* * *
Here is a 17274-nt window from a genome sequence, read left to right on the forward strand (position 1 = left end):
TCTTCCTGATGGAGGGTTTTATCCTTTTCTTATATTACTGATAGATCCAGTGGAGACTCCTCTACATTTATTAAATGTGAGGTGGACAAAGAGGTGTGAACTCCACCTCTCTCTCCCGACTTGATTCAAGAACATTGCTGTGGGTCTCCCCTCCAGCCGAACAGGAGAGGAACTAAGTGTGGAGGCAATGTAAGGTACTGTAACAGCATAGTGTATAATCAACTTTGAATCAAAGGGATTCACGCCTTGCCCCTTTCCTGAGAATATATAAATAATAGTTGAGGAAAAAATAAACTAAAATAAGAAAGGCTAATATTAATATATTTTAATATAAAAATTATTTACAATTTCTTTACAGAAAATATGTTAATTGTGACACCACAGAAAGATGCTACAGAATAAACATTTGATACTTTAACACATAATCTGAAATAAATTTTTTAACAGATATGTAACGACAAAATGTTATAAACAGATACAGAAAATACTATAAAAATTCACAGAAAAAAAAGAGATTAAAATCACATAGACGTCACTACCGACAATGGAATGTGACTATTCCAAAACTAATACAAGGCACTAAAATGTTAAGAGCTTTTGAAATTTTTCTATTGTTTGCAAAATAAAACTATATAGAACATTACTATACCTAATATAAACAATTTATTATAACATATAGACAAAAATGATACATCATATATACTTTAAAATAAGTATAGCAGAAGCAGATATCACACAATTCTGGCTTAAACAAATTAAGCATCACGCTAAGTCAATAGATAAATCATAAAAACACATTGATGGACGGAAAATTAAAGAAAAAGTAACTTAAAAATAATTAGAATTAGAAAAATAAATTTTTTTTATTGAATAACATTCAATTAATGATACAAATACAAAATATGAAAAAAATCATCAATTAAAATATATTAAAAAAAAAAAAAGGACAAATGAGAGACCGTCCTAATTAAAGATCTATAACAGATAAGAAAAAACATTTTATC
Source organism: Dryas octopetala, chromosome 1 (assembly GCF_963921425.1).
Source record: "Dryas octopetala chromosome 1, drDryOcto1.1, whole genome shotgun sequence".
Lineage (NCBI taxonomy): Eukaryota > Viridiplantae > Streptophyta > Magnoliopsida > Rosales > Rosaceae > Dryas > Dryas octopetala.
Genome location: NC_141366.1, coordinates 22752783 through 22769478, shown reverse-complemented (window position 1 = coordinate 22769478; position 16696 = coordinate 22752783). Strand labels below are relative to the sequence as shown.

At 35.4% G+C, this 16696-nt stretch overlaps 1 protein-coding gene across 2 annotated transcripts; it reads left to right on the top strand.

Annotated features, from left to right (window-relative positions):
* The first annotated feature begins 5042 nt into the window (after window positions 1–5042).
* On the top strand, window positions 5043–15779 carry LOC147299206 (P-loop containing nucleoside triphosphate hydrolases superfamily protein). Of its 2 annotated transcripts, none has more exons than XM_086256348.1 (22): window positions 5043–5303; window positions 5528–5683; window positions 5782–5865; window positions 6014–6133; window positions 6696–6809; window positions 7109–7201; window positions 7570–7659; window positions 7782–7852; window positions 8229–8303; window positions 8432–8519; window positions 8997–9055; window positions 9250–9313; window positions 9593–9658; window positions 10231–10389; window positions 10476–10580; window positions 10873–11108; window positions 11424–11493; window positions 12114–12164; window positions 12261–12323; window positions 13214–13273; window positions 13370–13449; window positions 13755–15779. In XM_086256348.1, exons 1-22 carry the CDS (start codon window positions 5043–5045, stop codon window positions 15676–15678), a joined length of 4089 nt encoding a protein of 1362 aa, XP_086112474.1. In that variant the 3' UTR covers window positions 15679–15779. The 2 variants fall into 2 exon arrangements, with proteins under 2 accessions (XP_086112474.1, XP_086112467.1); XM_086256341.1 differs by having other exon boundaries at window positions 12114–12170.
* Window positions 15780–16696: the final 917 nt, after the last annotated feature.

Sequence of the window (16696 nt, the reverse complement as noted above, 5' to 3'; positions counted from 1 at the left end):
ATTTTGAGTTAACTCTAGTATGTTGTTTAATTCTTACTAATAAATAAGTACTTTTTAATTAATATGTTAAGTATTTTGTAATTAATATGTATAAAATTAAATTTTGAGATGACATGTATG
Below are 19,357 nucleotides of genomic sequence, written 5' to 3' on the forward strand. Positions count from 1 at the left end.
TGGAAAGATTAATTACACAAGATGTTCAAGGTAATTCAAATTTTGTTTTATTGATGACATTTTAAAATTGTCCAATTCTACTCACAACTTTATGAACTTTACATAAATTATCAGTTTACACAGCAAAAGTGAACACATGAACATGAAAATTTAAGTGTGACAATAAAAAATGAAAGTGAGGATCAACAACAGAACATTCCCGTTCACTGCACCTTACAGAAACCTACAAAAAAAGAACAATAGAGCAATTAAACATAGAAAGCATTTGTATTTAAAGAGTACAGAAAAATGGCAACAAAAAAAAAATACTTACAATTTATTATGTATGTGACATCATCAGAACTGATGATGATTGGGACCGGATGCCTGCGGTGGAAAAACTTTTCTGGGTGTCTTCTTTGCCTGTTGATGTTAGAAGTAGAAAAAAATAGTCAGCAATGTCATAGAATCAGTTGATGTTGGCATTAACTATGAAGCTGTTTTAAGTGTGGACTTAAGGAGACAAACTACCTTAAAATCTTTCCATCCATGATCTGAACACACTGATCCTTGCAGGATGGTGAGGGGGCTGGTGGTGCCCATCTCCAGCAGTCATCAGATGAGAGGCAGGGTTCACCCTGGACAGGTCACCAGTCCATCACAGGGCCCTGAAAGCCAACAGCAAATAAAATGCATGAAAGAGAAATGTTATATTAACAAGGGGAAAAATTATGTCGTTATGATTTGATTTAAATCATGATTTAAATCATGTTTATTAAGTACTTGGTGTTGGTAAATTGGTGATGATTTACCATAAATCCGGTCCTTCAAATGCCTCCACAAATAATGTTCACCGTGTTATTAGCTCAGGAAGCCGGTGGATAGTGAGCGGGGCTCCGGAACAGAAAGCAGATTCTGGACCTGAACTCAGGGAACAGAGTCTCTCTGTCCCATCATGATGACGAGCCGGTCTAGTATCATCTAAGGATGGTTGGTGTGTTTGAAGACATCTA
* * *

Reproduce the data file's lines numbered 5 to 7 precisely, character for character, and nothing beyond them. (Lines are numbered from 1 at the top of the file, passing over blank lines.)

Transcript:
Lineage (NCBI taxonomy): Eukaryota > Viridiplantae > Streptophyta > Magnoliopsida > Rosales > Rosaceae > Dryas > Dryas octopetala.
Genome location: NC_141366.1, coordinates 22752783 through 22769478, shown reverse-complemented (window position 1 = coordinate 22769478; position 16696 = coordinate 22752783). Strand labels below are relative to the sequence as shown.

At 35.4% G+C, this 16696-nt stretch overlaps 1 protein-coding gene across 2 annotated transcripts; it reads left to right on the top strand.